Abe’s Ale and a Ditzy Blond, please: Local breweries offer quality experience for beer connoisseurs in Springfield
Some of the best kept secrets in Springfield aren’t in the actual city – they’re in the smaller, surrounding communities. And if you like beer, you may just want to take a trip to Rolling Meadows Brewery (RMB) in Cantrall, Ill.
Chris Trudeau is the co-owner of RMB. Operating in a modest-size room since 2011 on his family farm, Trudeau decided to go into the beer making industry after delving into beers during his college years in Vancouver, British Columbia, where the drinking age is 19.
“I did home brewing there where I went to school [at Emily Carr University], right down the street from Canada’s first microbrewery, Granville Island Brewery. One day in class I was focusing on communication design and [the professor] said a brewery’s largest cost is branding and their marketing, graphic design, [and] communication design.”
Trudeau said he ran with that idea of starting his own brewing business. He began working with his mom, Karen, who started delving into homebrewing with a “Mr. Beer” homebrewing kit. Karen and her friend Connie then started making dark beers, and a hefeweizen, a kind of wheat beer Rolling Meadows currently serves under the label “Springfield Wheat.”
In addition to working with his two brewers on staff, Trudeau also does the graphic design for all the beer labels. Trudeau knows beer – really, really knows beer. When you ask him what makes beer different than wine, for instance, he can pinpoint it to a key ingredient.
“Wine is kind of that sweetened alcohol liquid, but with beer, you’re making that barley sweet tea which is a sweet grain [beer],” he said. “And if you were to add in the yeast and make the beer, without the hops it would just be sweet. So the hops: they’re bitter and kind of have a citricy, orange flavor and they help to balance out the beer. And that’s really our thing here at Rolling Meadows Brewery; we’re all about balance.”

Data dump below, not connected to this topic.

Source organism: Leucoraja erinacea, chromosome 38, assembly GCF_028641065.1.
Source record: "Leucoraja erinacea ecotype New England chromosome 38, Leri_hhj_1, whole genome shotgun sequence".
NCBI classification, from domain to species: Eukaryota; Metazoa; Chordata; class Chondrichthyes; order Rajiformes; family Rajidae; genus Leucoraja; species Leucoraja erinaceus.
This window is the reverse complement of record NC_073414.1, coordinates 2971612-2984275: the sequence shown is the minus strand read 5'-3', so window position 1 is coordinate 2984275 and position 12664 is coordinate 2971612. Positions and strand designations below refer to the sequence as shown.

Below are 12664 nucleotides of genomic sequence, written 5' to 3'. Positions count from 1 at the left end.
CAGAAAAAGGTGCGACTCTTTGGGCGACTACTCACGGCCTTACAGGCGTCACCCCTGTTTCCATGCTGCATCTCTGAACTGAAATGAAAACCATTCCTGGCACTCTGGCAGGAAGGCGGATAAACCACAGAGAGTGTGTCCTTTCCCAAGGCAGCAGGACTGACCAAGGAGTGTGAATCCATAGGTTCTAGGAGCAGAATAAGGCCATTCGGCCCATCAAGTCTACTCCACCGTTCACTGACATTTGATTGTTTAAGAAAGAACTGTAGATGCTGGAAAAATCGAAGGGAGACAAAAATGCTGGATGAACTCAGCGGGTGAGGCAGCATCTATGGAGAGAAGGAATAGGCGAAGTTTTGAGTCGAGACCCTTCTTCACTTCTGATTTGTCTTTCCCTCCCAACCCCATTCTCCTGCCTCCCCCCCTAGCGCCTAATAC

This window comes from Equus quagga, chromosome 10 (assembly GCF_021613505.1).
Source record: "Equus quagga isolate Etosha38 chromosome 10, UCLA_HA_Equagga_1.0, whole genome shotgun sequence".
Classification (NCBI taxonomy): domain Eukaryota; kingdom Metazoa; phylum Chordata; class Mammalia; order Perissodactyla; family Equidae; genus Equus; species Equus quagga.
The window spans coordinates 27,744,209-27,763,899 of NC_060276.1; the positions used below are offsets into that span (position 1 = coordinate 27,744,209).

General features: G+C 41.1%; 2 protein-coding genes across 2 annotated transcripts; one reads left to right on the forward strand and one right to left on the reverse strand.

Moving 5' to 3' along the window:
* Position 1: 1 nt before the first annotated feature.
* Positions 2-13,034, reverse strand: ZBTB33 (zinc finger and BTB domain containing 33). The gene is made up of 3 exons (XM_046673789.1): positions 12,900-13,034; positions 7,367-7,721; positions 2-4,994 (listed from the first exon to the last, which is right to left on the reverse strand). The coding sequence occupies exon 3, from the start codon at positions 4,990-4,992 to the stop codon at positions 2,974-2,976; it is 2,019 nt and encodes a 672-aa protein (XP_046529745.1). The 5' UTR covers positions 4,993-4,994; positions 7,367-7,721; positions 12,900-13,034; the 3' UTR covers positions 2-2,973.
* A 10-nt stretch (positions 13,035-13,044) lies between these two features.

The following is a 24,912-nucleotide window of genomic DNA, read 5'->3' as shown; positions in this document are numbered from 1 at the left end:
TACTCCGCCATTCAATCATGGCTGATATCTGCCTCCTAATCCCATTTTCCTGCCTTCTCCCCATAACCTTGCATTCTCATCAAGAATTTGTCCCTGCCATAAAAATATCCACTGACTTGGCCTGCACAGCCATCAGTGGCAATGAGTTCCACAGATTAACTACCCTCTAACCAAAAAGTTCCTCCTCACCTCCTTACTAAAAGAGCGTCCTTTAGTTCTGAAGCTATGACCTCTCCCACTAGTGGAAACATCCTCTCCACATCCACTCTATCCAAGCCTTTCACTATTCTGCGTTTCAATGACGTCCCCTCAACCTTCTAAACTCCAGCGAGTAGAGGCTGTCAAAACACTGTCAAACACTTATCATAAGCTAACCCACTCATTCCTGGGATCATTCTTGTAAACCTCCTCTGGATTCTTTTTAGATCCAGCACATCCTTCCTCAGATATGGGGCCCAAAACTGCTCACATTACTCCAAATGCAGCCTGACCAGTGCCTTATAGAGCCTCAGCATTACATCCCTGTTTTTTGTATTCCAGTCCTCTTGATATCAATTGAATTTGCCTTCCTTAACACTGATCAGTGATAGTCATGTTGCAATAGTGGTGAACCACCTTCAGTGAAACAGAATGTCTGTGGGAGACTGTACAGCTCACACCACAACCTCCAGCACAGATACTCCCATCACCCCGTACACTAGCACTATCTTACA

Trudeau’s family operation also promotes sustainability; unused grain from beer making is used as feed for his family’s farm animals. He said there are plans to add windmills and invest in solar energy within the next few years.
Rolling Meadows brews Springfield Wheat, Abe’s Ale (a 2013 Good Foods Award winner), and Lincoln’s Lager year round. The seasonal Barreled-Age Abe’s Ale is another top choice. Most local area pubs and bars in Springfield carry RMB beers, as do many other vendors in Illinois.
Trudeau said his favorite part of the brewing process is releasing a new beer. “It’s such a time consuming thing and you take it really seriously. Some brew pubs can put beers out there easily – they just kind of make it and ride it on the truck and there you go,” he said. “Whereas with us being a production brewery, with each beer we make, we do a label for it and they are distributed all throughout the state. It’s kind of like having a kid; it’s a birthing process.”
For beer and lunch, Obed and Isaac’s Microbrewery and Eatery is the venue to patronize. Owner Casey Conn, his brother Adam, father Court and mother Karen own and operate the establishment in downtown Springfield, which celebrated its first anniversary this Lincoln’s birthday. The microbrewery is located in a petite building behind the restaurant, originally built as a carriage house.
Ditzy Blond is the most popular Obed and Isaac’s beer, one of 37 beers the microbrewery has put out to the public. “The reason that is, is because that’s one of the lightest beers and you’re in Miller Lite and Anheuser territory- that’s what people drink around here,” Casey Conn said. “So trying to get them acquired to good beer, we did the lighter beer to slowly work them into good tasting beer versus the watered-down stuff from St. Louis.”
For being new, Obed and Isaac’s is already looking at expanding. “On the east side of the brewery, we just got the go-ahead to put a beer garden in,” he said. “We’re going to do bocce ball courts, horseshoe pits, put another bar out there.” He added that his family also owns a house on 7th Ave. and Jefferson St. that they are about to start construction on as part of the expansion plans.
Conn’s advice to beermakers: take your time. “Perfect beer takes time and patience. It’s not as easy as it sounds; it’s a lot more work than people think in the restaurant and brewery business. Everybody wants to start their own restaurant and brewery, but it’s a lot of time and work and dedication that goes behind it.”